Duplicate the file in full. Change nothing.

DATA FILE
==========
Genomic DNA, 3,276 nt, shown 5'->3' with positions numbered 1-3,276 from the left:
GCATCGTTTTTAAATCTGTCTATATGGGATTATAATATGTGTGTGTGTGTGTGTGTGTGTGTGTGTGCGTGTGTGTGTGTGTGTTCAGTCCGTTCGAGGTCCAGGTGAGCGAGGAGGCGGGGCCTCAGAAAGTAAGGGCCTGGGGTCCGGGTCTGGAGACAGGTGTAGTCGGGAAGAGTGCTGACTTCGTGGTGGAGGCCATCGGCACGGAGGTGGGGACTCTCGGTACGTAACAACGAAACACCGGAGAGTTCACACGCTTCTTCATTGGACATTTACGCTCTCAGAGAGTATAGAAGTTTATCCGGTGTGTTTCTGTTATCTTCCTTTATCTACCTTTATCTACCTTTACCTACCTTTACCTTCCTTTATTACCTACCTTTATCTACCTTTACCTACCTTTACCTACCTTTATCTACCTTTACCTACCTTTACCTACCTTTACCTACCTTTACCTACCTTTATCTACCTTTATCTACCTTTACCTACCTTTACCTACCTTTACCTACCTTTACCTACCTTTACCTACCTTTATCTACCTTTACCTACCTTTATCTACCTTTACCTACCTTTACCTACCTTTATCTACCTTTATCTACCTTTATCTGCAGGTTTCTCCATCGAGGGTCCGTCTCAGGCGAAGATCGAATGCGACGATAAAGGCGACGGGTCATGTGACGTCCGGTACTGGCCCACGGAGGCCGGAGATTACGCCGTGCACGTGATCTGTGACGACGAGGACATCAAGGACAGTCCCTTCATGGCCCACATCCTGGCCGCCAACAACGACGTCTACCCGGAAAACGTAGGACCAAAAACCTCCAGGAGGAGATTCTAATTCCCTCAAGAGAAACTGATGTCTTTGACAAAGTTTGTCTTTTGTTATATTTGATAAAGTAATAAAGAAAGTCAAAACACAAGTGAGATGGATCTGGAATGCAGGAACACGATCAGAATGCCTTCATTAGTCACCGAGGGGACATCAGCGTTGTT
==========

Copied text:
Genomic DNA, 3,276 nt, shown 5'->3' with positions numbered 1-3,276 from the left:
GCATCGTTTTTAAATCTGTCTATATGGGATTATAATATGTGTGTGTGTGTGTGTGTGTGTGTGTGTGCGTGTGTGTGTGTGTGTTCAGTCCGTTCGAGGTCCAGGTGAGCGAGGAGGCGGGGCCTCAGAAAGTAAGGGCCTGGGGTCCGGGTCTGGAGACAGGTGTAGTCGGGAAGAGTGCTGACTTCGTGGTGGAGGCCATCGGCACGGAGGTGGGGACTCTCGGTACGTAACAACGAAACACCGGAGAGTTCACACGCTTCTTCATTGGACATTTACGCTCTCAGAGAGTATAGAAGTTTATCCGGTGTGTTTCTGTTATCTTCCTTTATCTACCTTTATCTACCTTTACCTACCTTTACCTTCCTTTATTACCTACCTTTATCTACCTTTACCTACCTTTACCTACCTTTATCTACCTTTACCTACCTTTACCTACCTTTACCTACCTTTACCTACCTTTATCTACCTTTATCTACCTTTACCTACCTTTACCTACCTTTACCTACCTTTACCTACCTTTACCTACCTTTATCTACCTTTACCTACCTTTATCTACCTTTACCTACCTTTACCTACCTTTATCTACCTTTATCTACCTTTATCTGCAGGTTTCTCCATCGAGGGTCCGTCTCAGGCGAAGATCGAATGCGACGATAAAGGCGACGGGTCATGTGACGTCCGGTACTGGCCCACGGAGGCCGGAGATTACGCCGTGCACGTGATCTGTGACGACGAGGACATCAAGGACAGTCCCTTCATGGCCCACATCCTGGCCGCCAACAACGACGTCTACCCGGAAAACGTAGGACCAAAAACCTCCAGGAGGAGATTCTAATTCCCTCAAGAGAAACTGATGTCTTTGACAAAGTTTGTCTTTTGTTATATTTGATAAAGTAATAAAGAAAGTCAAAACACAAGTGAGATGGATCTGGAATGCAGGAACACGATCAGAATGCCTTCATTAGTCACCGAGGGGACATCAGCGTTGTT